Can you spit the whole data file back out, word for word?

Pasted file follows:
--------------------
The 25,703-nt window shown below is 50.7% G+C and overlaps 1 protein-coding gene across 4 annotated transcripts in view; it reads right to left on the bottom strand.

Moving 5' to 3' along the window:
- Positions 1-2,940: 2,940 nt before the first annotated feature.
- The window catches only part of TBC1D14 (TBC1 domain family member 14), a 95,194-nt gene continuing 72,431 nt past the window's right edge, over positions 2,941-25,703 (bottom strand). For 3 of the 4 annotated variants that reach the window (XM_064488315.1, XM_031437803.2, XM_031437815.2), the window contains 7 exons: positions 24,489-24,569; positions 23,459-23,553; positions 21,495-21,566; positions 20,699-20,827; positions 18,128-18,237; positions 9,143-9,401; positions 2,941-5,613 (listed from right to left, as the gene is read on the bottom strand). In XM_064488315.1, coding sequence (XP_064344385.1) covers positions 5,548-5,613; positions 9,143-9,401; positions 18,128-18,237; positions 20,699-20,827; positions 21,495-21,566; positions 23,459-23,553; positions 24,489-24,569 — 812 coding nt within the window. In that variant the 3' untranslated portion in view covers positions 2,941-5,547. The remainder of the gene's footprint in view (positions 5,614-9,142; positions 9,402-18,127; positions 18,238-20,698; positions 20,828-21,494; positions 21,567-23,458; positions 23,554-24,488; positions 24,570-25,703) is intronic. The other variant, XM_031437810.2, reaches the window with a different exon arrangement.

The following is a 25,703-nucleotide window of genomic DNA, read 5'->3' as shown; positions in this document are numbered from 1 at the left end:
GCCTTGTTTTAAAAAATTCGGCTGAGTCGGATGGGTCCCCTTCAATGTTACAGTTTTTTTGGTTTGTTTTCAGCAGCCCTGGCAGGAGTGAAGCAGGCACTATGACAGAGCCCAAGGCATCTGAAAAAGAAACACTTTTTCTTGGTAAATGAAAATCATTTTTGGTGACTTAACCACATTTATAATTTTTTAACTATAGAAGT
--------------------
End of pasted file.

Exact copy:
The 25,703-nt window shown below is 50.7% G+C and overlaps 1 protein-coding gene across 4 annotated transcripts in view; it reads right to left on the bottom strand.

Moving 5' to 3' along the window:
- Positions 1-2,940: 2,940 nt before the first annotated feature.
- The window catches only part of TBC1D14 (TBC1 domain family member 14), a 95,194-nt gene continuing 72,431 nt past the window's right edge, over positions 2,941-25,703 (bottom strand). For 3 of the 4 annotated variants that reach the window (XM_064488315.1, XM_031437803.2, XM_031437815.2), the window contains 7 exons: positions 24,489-24,569; positions 23,459-23,553; positions 21,495-21,566; positions 20,699-20,827; positions 18,128-18,237; positions 9,143-9,401; positions 2,941-5,613 (listed from right to left, as the gene is read on the bottom strand). In XM_064488315.1, coding sequence (XP_064344385.1) covers positions 5,548-5,613; positions 9,143-9,401; positions 18,128-18,237; positions 20,699-20,827; positions 21,495-21,566; positions 23,459-23,553; positions 24,489-24,569 — 812 coding nt within the window. In that variant the 3' untranslated portion in view covers positions 2,941-5,547. The remainder of the gene's footprint in view (positions 5,614-9,142; positions 9,402-18,127; positions 18,238-20,698; positions 20,828-21,494; positions 21,567-23,458; positions 23,554-24,488; positions 24,570-25,703) is intronic. The other variant, XM_031437810.2, reaches the window with a different exon arrangement.

The following is a 25,703-nucleotide window of genomic DNA, read 5'->3' as shown; positions in this document are numbered from 1 at the left end:
GCCTTGTTTTAAAAAATTCGGCTGAGTCGGATGGGTCCCCTTCAATGTTACAGTTTTTTTGGTTTGTTTTCAGCAGCCCTGGCAGGAGTGAAGCAGGCACTATGACAGAGCCCAAGGCATCTGAAAAAGAAACACTTTTTCTTGGTAAATGAAAATCATTTTTGGTGACTTAACCACATTTATAATTTTTTAACTATAGAAGT